74 Address light trespass. Use Kennebunkport formula, not light police.
H = 3 + D/3 5. Require that only the minimum IESNA lighting levels be reached for a given situation – follow the IESNA RP guidelines 6. Prohibit upward lighting of all types

75 7. Require signs to lighted from the top down.
8. Educate all parties on what good lighting should be. 9. Promote the use of motion detector lighting and timing devices. Suggest all non essential lighting be turned off by 11 PM. 10. Allow local P & Z’s to require lighting for the human eye and safety using IESNA minimums, rather than up lighting for trees, rocks, and buildings. Down light flag poles. 11. Never allow for more lighting than what is really needed. Make lighting controlled, efficient, and effective. 12. Enforce all lighting ordinances with fines.

76 Cost of Retrofitting Often recovered in three years. Depends on formula your utility company uses to bill for light pole maintenance. San Diego is saving $3 million a year in power bills by retrofitting its street light fixtures to LPS.

77 Other Benefits Looks pleasant. Smooth, uniform illumination.
Reduced glare is safer for motorists You can see pedestrians and objects more easily. The elderly with cataracts are less affected by glare and will be safer drivers.

78 Light at Night and Human Health
Researchers have shown a definite link between exposure to light at night and lower melatonin levels – in all living things.

79 Light at Night and Human Health
Exposure to light at night = decreased melatonin levels. Part of our circadian system of light-dark rhythms. Nightly melatonin production by the pineal gland is needed for good health.

80 5 Retrospective Studies
Totally blind women with no light perception have a roughly 30% less incidence of breast cancer. Human breast cancer cells implanted in rats grow faster when the rats are exposed to light at night. Melatonin levels are reduced by exposure to light at night. Breast cancer rates are highest in industrialized nations where night lighting levels are also the highest. Researchers are pursuing these connections. No cause and effect can be made now. Nightly melatonin production in humans is beneficial to our health. Light exposure interferes with that.

81 “Light is a drug and that by abusing it, we risk imperiling our health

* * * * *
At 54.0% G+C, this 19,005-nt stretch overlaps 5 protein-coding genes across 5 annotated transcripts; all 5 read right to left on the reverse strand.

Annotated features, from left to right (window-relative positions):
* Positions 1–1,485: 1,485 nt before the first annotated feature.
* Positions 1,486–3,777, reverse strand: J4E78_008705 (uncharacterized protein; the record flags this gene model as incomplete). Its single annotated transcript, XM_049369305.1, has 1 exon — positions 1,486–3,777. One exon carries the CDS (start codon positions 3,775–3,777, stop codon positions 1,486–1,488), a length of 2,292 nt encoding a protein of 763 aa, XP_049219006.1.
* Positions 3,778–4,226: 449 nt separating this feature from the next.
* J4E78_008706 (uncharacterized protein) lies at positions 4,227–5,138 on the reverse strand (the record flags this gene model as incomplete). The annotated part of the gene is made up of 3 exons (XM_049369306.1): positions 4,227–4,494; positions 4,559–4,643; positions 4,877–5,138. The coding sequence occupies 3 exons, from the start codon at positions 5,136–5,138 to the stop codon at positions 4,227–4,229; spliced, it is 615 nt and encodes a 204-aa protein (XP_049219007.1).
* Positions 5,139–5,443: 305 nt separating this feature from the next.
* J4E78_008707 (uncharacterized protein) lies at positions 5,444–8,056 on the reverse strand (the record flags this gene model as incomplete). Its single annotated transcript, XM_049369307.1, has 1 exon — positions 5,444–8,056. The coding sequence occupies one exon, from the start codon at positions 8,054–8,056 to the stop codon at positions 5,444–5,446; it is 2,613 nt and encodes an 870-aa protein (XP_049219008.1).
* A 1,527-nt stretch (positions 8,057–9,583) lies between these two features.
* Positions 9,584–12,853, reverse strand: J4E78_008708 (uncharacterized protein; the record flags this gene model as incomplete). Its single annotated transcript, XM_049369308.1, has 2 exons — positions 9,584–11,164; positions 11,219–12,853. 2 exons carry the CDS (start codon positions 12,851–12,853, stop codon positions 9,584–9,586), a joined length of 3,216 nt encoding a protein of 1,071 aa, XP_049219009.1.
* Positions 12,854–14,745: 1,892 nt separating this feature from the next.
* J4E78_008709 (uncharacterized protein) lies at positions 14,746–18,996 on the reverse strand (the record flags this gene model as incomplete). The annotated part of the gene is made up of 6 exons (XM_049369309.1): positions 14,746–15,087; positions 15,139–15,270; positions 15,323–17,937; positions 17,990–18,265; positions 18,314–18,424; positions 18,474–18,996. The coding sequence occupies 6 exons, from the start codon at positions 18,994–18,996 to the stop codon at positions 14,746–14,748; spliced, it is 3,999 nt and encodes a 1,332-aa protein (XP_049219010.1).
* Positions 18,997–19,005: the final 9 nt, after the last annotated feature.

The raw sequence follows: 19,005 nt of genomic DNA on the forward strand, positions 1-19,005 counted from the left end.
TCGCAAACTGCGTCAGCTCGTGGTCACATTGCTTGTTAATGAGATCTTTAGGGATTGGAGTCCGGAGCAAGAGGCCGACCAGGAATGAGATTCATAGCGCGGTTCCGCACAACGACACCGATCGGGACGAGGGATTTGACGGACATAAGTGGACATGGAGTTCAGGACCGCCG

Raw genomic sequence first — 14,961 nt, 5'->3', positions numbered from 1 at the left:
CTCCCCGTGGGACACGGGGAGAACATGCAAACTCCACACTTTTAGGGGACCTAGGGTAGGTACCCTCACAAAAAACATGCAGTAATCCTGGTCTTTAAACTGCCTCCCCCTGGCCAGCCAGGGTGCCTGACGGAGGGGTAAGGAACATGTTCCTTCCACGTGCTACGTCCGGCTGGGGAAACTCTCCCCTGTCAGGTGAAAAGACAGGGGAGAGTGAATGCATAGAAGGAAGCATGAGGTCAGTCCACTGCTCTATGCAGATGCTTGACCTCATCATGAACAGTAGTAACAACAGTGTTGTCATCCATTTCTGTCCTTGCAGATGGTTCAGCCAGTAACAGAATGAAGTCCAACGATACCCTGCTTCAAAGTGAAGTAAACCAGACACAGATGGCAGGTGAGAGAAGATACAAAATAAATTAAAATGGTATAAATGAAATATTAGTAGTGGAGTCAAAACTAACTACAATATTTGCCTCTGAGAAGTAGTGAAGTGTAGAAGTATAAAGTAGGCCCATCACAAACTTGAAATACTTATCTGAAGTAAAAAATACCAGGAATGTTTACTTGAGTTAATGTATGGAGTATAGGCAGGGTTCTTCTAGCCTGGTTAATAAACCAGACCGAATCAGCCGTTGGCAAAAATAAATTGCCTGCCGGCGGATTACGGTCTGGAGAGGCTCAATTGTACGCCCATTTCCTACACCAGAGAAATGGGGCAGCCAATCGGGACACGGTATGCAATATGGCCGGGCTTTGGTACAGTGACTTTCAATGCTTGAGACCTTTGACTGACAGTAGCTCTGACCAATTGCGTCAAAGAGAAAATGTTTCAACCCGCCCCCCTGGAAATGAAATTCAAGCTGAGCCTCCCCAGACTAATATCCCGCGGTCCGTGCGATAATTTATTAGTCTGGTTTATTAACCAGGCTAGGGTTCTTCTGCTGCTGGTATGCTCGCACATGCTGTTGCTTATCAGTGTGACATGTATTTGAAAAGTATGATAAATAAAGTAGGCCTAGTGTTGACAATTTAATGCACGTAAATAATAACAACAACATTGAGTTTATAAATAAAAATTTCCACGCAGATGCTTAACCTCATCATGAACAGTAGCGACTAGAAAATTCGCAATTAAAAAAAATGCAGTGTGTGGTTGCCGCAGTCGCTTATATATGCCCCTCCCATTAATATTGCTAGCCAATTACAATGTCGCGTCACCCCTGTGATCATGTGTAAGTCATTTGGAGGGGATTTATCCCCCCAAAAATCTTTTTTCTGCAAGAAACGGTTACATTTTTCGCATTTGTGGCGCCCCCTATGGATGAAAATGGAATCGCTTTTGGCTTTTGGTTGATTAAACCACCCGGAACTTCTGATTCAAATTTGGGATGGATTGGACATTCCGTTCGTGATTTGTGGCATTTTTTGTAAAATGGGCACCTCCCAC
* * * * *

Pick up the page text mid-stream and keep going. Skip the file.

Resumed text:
Dr. Russell J. Reiter University of Texas Health Science Center, San Antonio, TX 12

82 Everybody Wins With Good Lighting
Enhances the quality of life for all No compromise to safety or security Can save money Less pollution

83 Everybody Wins With Good Lighting
Less glare, light trespass & sky glow Restores dark skies for stargazing Prevents the pervasive spread of light pollution Preserves the night skies for our children

84 Steve’s Modification of the Iroquois’ 7 Generations Principle
We should not pass through this life just to make our own lives easier at the expense of our natural world and future generations of humans. We are OF this planet, not unique to it. We are charged with acting as stewards of our natural world. We must take actions today that better the lives of those who, in 110 years, replace today’s entire population on earth. Each of us can do just one small thing to better the lives of those who will be here 110 years from now –i.e. preserve the night sky.

85 Ketchum Dark Sky Ordinance- 1999
Incandescent(w) Up to 260 lumens (20w) May be unshielded 260 – 1000 lumens (20-60w) No bulb showing; opaque top 1000 – 1800 lumens (60-120w) = *Floods 0ver 1800 lumens Must be full cutoff fixtures with no (all HID lamps) light above the horizontal *Floods: Lights from lumens: Must have shielding and opening may not tilt upwards more than 25 degrees from horizontal. Timers and motion sensors are encouraged. Motion sensors must go off in 5 minutes.

86 Ketchum Lights

87 In Sept. 2001, Idaho Power completed the retrofit of
Old drop lens light In Sept. 2001, Idaho Power completed the retrofit of all drop lens street lights to these fco lights. This has reduced glare, sky glow and light trespass without compromising safety.

88 Guardco Lights

89 Ketchum FCO Parking Lot - Metal Halide
Guardco Lights

90 Good FCO Lighting In All Places

91 There are exceptions

92 Overkill – too much full cutoff lighting

93 This bldg. has 15 50 watt hps at 4000 lumens each,
21 ft apart and 9 ft high. Ridiculous lighting. Total Overkill. These should be compact fluorescents And only 3 per side of the bldg.

94 Overkill 50watt hps lamps 10 ft high, 4000 lumens each, 21 ft apart.
60,000 lumens of light surrounding the bldg. Overkill

95 Unfortunately this is legal under
the Ketchum Ordinance since these are all fco lamps.

96 Overkill

97 Perfect Lighting




101 Bad Wall Pack

102 Better Wall Light

103 Better Wall Light

104 Ketchum Post Office


106 Back lit sign with too much
white. Neighbors complained.


108 For most business sign lighting, a down-shielded light under 1800 lumens is all that’s needed.

109 These quartz-halogen floods are not shielded,
are over 1800 lumens, and therefore illegal

110 Good FCO Lights

111 Opaque cover diffuses light better

112 FCO lights at entry

113 An elementary school parking lot with
no lights. No problems.

114 29 inch brown Silver Creek Dry Fly


116 END



119 $35 Sky Cap shield placed to cut glare, trespass,& skyglow Typical 175 w mv unshielded yard light

120 Light Pollution

121 JAWS 29 inch brown Silver Creek Dry Fly